Still all back roads, its 30 or so miles to the Train Museum... I passed another road side trailer selling BBQ. Swing in there real quick, and the guy was not too pleasant. No menu. So off I go again. 3 mins wasted. I found another one... this time a real building. Ran inside and asked for a menu. "Sorry. We area all out." WTF! "Oh wait, here's a breakfast menu. But there is no BBQ for breakfast." As long as it has the word Barbeque on it I'm good... and It does. Out I go w my menu. Oh wait!! This one does say BARBEQUE, but the other says BBQ. I better check the rally pacl to see if either is OK. Well... the letter of the law says it needed the WORD "barbeque"on the menu. But it didn't say BBQ was not accepted. These things matter. But I also read that I only needed ONE barbeque menu. I mixed up in my head the requirements from another wildcard bonus that needed 3 different items. Shit! All that time wasted! Oh well... Keep moving. I have what I need. Plus a backup.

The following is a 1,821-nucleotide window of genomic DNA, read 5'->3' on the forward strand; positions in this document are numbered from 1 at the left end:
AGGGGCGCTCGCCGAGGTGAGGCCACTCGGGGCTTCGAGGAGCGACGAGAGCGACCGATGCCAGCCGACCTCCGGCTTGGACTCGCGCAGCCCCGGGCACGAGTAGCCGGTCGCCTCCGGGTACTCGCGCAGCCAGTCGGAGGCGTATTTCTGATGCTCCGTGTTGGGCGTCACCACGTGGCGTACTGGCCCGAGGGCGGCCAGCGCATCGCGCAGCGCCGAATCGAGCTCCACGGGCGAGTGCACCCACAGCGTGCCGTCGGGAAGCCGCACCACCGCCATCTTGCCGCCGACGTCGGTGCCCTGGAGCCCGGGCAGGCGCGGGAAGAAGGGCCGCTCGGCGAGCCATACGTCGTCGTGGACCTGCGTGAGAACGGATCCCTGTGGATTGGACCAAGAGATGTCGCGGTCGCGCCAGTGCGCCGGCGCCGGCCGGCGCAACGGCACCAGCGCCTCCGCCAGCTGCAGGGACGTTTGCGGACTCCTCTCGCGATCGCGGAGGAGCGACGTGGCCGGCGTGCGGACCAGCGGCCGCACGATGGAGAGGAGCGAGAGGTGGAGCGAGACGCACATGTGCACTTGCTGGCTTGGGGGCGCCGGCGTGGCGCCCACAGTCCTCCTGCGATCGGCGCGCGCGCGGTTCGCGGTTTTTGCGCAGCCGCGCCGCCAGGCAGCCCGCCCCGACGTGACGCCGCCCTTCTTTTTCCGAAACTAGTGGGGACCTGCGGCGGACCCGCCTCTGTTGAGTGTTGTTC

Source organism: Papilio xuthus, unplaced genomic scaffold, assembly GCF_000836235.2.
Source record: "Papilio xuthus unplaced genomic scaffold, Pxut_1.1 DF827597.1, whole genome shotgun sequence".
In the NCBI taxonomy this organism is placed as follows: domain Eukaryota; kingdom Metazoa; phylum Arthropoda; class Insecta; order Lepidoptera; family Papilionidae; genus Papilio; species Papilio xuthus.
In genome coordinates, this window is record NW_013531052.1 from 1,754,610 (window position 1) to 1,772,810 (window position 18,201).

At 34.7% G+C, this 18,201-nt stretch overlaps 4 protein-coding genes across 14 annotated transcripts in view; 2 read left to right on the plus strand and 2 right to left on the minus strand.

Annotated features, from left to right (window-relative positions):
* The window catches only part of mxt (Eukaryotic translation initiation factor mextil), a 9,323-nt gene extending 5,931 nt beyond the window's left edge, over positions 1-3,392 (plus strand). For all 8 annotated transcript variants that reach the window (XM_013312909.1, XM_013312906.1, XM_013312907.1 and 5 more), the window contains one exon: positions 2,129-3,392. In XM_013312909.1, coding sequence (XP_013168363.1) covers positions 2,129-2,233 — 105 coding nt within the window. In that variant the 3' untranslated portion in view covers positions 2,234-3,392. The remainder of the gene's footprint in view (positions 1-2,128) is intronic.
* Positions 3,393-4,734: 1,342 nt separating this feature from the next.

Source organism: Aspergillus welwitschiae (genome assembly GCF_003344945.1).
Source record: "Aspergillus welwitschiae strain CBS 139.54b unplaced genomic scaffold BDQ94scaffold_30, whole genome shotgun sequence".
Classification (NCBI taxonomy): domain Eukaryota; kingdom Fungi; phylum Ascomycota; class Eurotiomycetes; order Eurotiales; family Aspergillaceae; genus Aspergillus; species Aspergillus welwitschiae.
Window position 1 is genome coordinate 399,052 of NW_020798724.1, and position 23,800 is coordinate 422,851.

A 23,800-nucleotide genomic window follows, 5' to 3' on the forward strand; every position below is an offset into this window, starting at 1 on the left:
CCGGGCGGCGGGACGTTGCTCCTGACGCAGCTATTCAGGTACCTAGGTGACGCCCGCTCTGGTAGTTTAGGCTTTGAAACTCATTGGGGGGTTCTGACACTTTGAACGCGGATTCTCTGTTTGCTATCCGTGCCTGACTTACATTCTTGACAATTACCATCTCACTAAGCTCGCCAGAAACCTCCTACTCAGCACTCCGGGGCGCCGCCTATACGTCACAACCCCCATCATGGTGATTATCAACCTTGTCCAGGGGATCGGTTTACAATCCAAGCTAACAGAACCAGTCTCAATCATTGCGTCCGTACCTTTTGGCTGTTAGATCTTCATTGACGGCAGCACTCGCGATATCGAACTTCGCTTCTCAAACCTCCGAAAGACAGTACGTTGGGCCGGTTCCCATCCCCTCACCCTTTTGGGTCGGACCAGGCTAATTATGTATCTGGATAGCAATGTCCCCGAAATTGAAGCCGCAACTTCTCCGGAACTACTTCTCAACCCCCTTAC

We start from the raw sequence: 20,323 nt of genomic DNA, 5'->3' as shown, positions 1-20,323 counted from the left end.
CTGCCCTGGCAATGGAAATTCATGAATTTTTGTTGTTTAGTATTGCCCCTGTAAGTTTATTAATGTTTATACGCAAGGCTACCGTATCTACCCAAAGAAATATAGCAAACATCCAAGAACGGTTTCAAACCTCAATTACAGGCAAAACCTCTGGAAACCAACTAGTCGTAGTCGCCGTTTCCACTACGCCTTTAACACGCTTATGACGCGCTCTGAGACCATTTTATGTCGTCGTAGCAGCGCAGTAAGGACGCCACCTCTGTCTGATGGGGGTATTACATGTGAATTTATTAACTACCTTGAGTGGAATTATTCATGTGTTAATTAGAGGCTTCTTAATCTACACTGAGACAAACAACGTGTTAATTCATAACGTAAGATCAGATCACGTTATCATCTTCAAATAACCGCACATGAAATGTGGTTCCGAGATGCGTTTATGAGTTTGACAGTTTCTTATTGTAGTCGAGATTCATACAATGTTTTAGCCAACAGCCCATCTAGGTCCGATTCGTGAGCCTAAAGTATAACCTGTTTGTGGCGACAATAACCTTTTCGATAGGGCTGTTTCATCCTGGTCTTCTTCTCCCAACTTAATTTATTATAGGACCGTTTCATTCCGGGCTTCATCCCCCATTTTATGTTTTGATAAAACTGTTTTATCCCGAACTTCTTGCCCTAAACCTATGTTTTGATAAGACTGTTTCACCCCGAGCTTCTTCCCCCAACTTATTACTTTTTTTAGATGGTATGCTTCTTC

I was looking for a locomotive, or caboose, or something visual on the side of the road for the train museum... nope. Just a little old train depot building with a plaque on the wall. I had to park on one side of the building and run to the other to find the plaque. Got my info, and re-read the rest bonus requirements so I don't screw that up too. All I need is a starting receipt, and an ending receipt from a McDonalds. But another bonus was a Vidalia onion, or a sauces made w Vidalia onions. I figured since I was headed to I-75, I could find an exit with a McDs and a roadside FL fruit stand/tourist trap. Don't they always have Vidalia onions... and pecan logs... and Moon Pies!?! I'm now done with the FL bonuses, and headed back to GA.